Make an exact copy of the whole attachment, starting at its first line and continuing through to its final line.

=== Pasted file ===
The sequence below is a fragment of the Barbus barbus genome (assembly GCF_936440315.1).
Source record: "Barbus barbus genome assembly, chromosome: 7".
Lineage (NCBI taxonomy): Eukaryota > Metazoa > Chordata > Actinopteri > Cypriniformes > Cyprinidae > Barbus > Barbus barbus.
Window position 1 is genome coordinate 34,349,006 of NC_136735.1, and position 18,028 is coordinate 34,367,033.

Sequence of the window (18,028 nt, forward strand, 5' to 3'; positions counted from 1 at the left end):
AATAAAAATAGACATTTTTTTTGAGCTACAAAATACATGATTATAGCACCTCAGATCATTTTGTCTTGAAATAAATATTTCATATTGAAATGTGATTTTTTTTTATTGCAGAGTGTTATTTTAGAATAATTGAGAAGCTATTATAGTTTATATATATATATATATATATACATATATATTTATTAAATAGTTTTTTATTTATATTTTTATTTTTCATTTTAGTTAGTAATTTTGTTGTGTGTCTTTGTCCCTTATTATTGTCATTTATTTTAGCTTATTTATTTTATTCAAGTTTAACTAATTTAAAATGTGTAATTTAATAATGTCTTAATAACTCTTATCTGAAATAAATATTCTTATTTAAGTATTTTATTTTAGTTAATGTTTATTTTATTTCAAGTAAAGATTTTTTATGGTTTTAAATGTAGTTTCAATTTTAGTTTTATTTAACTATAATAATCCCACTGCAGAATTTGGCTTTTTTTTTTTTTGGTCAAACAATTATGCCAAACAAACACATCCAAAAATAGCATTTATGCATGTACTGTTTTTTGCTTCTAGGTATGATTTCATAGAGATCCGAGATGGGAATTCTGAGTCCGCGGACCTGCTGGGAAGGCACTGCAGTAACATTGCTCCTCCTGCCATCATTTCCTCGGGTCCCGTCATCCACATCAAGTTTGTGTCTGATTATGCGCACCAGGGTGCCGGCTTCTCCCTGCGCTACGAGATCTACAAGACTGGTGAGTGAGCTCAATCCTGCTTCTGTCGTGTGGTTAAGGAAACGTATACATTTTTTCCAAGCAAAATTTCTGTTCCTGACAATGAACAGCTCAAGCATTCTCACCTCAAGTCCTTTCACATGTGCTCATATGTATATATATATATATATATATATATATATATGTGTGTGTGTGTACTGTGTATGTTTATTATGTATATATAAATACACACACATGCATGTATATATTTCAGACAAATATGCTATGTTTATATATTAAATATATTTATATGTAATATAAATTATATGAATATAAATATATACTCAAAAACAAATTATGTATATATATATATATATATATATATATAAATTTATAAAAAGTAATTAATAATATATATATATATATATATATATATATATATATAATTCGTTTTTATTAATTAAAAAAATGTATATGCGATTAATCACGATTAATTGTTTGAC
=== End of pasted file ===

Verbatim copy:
The sequence below is a fragment of the Barbus barbus genome (assembly GCF_936440315.1).
Source record: "Barbus barbus genome assembly, chromosome: 7".
Lineage (NCBI taxonomy): Eukaryota > Metazoa > Chordata > Actinopteri > Cypriniformes > Cyprinidae > Barbus > Barbus barbus.
Window position 1 is genome coordinate 34,349,006 of NC_136735.1, and position 18,028 is coordinate 34,367,033.

Sequence of the window (18,028 nt, forward strand, 5' to 3'; positions counted from 1 at the left end):
AATAAAAATAGACATTTTTTTTGAGCTACAAAATACATGATTATAGCACCTCAGATCATTTTGTCTTGAAATAAATATTTCATATTGAAATGTGATTTTTTTTTATTGCAGAGTGTTATTTTAGAATAATTGAGAAGCTATTATAGTTTATATATATATATATATATATACATATATATTTATTAAATAGTTTTTTATTTATATTTTTATTTTTCATTTTAGTTAGTAATTTTGTTGTGTGTCTTTGTCCCTTATTATTGTCATTTATTTTAGCTTATTTATTTTATTCAAGTTTAACTAATTTAAAATGTGTAATTTAATAATGTCTTAATAACTCTTATCTGAAATAAATATTCTTATTTAAGTATTTTATTTTAGTTAATGTTTATTTTATTTCAAGTAAAGATTTTTTATGGTTTTAAATGTAGTTTCAATTTTAGTTTTATTTAACTATAATAATCCCACTGCAGAATTTGGCTTTTTTTTTTTTTGGTCAAACAATTATGCCAAACAAACACATCCAAAAATAGCATTTATGCATGTACTGTTTTTTGCTTCTAGGTATGATTTCATAGAGATCCGAGATGGGAATTCTGAGTCCGCGGACCTGCTGGGAAGGCACTGCAGTAACATTGCTCCTCCTGCCATCATTTCCTCGGGTCCCGTCATCCACATCAAGTTTGTGTCTGATTATGCGCACCAGGGTGCCGGCTTCTCCCTGCGCTACGAGATCTACAAGACTGGTGAGTGAGCTCAATCCTGCTTCTGTCGTGTGGTTAAGGAAACGTATACATTTTTTCCAAGCAAAATTTCTGTTCCTGACAATGAACAGCTCAAGCATTCTCACCTCAAGTCCTTTCACATGTGCTCATATGTATATATATATATATATATATATATATATATGTGTGTGTGTGTACTGTGTATGTTTATTATGTATATATAAATACACACACATGCATGTATATATTTCAGACAAATATGCTATGTTTATATATTAAATATATTTATATGTAATATAAATTATATGAATATAAATATATACTCAAAAACAAATTATGTATATATATATATATATATATATATATAAATTTATAAAAAGTAATTAATAATATATATATATATATATATATATATATATATATAATTCGTTTTTATTAATTAAAAAAATGTATATGCGATTAATCACGATTAATTGTTTGAC